Daniel Negari, Contributor, Entrepreneur.com, SEPTEMBER 16, 2015
If you’re a small business you likely don’t have the budget to draw prospects to your site with expensive digital ads. Which means you need to be strategic about managing the fundamental pillars of your digital presence.
Luckily, it’s not too complicated.Here are five strategies to keep in mind if you want to get your business noticed online without breaking the bank.
1. Use social media to do more than just sell your product or service.
These days, most companies are engaging with customers on Facebook, Twitter, LinkedIn and other social channels. But that doesn’t mean they’re doing it right.
Just like a person who constantly talks about himself, a company that never stops selling on social media is a bore. Don’t use every post and tweet to tout your product or service. Instead, mix in some links to interesting stories that are relevant to your industry and community, as well as personal posts, such as a fun anecdote about your office culture.
Don’t overdo it, however. Though frolicking kitten photos rule the Internet, they probably don’t have a place on your business’s social accounts unless you run a pet store.
2. Avoid purchasing backlinks.
Link backs to your site from other sites are said to be the biggest rank-influencing factor in SEO. If search is a huge driver of traffic to your site, it may be tempting to purchase backlinks from outfits that practice that particular dark art. Before you do so, be aware you’re taking a risk.
Google effectively views each link to your site as a vote of confidence that propels your ranking upward, and it equates buying backlinks with vote rigging. Those who are caught can be punished with a lower search ranking. In most instances, it’s not a risk worth taking.
Instead, focus on building relationships with reputable websites. You could either look for opportunities to syndicate content on websites or see if you could contribute to their site. Another option would be to do a Google search of websites that have mentioned your company in a post and requesting a link back to your website.
3. Experiment with Instagram.
While most businesses have an active presence on Facebook and Twitter, far too many neglect Instagram. That’s a mistake. With more than 300 million users who, on average, spend 21 minutes per day on the app, Instagram is a powerhouse.
If you run a B2B company, you might think Instagram’s image-based platform just applies to bakeries, florists and other businesses with photogenic products, but Instagram can be a great way to make an emotional connection with current and prospective customers no matter what kind of business you’re in. It can also serve as a recruitment tool, allowing your business to showcase its company culture.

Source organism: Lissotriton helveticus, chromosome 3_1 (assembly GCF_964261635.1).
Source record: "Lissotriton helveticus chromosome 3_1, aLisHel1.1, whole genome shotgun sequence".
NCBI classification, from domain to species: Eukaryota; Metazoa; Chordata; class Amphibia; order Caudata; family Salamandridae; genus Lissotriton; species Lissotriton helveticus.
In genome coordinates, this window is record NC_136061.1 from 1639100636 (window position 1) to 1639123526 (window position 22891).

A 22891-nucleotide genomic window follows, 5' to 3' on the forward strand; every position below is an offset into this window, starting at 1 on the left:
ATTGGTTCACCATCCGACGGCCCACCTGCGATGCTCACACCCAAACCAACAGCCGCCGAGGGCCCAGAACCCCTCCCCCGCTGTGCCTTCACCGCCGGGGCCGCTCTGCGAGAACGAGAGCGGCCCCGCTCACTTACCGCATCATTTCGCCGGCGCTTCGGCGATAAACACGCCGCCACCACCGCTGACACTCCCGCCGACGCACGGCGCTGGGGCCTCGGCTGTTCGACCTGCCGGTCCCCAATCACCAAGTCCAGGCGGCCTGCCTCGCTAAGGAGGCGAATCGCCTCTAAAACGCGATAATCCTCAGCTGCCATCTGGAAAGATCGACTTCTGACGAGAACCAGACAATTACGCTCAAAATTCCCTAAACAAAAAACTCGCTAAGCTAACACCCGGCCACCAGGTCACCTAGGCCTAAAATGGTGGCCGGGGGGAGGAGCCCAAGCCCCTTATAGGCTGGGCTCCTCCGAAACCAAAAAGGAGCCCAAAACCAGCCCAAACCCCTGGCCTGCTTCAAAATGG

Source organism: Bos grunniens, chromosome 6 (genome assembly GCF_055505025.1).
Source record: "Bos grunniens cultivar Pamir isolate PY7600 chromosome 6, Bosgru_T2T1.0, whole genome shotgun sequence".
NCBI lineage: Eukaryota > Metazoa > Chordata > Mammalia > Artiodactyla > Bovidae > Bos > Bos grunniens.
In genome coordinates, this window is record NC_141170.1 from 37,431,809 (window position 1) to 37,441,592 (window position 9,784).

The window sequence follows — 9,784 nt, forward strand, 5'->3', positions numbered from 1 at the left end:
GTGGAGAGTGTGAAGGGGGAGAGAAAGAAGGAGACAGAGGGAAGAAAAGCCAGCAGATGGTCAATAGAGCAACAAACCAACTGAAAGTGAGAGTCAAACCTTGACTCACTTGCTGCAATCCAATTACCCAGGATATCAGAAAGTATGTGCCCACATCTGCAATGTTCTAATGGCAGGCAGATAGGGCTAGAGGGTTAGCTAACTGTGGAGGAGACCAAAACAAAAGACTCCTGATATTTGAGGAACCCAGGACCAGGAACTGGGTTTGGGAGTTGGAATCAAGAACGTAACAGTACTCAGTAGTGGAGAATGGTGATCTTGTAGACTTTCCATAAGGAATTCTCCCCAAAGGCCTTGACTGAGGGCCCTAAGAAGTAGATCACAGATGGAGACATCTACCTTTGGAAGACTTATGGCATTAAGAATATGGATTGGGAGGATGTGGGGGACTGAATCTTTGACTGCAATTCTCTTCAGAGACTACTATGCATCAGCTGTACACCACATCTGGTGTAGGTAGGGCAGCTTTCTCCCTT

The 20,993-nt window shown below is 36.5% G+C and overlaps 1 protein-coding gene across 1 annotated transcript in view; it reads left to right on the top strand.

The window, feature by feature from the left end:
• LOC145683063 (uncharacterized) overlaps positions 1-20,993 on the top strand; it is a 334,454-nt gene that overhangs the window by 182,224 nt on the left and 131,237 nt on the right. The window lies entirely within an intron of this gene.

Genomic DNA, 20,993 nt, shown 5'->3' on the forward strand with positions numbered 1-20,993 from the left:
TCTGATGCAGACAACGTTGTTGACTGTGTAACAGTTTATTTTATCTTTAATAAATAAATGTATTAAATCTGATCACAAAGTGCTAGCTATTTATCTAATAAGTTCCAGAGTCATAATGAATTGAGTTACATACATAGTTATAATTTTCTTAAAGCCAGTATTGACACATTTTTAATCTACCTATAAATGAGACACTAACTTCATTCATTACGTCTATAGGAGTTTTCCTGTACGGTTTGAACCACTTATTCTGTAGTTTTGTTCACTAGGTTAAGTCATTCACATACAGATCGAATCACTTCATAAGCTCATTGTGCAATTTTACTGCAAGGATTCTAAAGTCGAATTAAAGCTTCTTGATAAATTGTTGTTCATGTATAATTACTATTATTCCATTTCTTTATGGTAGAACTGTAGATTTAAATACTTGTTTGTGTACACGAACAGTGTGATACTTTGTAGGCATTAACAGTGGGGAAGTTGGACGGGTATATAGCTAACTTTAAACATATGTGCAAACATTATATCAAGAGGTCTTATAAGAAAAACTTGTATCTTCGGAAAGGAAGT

Social media management system Hootsuite’s Instagram account is a great example of this. With 13,300 followers and counting, the account shows scenes from Hootsuite’s dog-friendly office. Email-marketing service provider MailChimp’s account is similarly well run. With more than 19,000 followers, it features images, including a person in a robot costume and the company logo reproduced in latte foam.
4. Focus on securing a domain that matches your business’s industry.
There’s a widespread belief that Google penalizes new domain extensions like .nyc, .house, .flowers, .market, and the hundreds of other new top-level domains (gTLDs) in search rankings. In fact, many people assume Google doesn’t surface domains registered with these extensions at all.
That’s not the case. “Overall, our systems treat new gTLDs like other gTLDs, [such as] .com and .org,” Google’s John Mueller explained. “Keywords in a TLD do not give any advantage or disadvantage in search.”
So there’s no need to make a big cash outlay to obtain your exact-match domain name on .com, instead of a new domain extension, because Google won’t reward you for it.
5. Build your own website.
Given the variety of affordable website builders at your disposal, it makes sense to take matters into your own hands. Squarespace will help you run a showstopping website for $18 a month with a business account, while a pro account on Weebly costs $12 a month. Similar to Weebly in pricing structure, WIX – which you may recognize from its Super Bowl ad – has a bare-bones free version, as well as a set of paid plans. The one recommended for small businesses is about $8 a month.
GoDaddy, Web.com, and other domain retailers combine domain registrations with their own web page design and hosting. They also offer affordable services that provide virtual storefronts and email communications. Lastly, it’s also worth checking out WordPress, which offers themes that are flexible enough to look truly customized.
As your marketing budget grows, you’ll have more decisions to make, like whether to build a mobile-optimized website and which paid marketing channels to advertise on. But if you can create a solid foundation, using the above strategies to create content and a website that resonates with your customers in the early stages, you’ll already have a significant advantage over your competitors.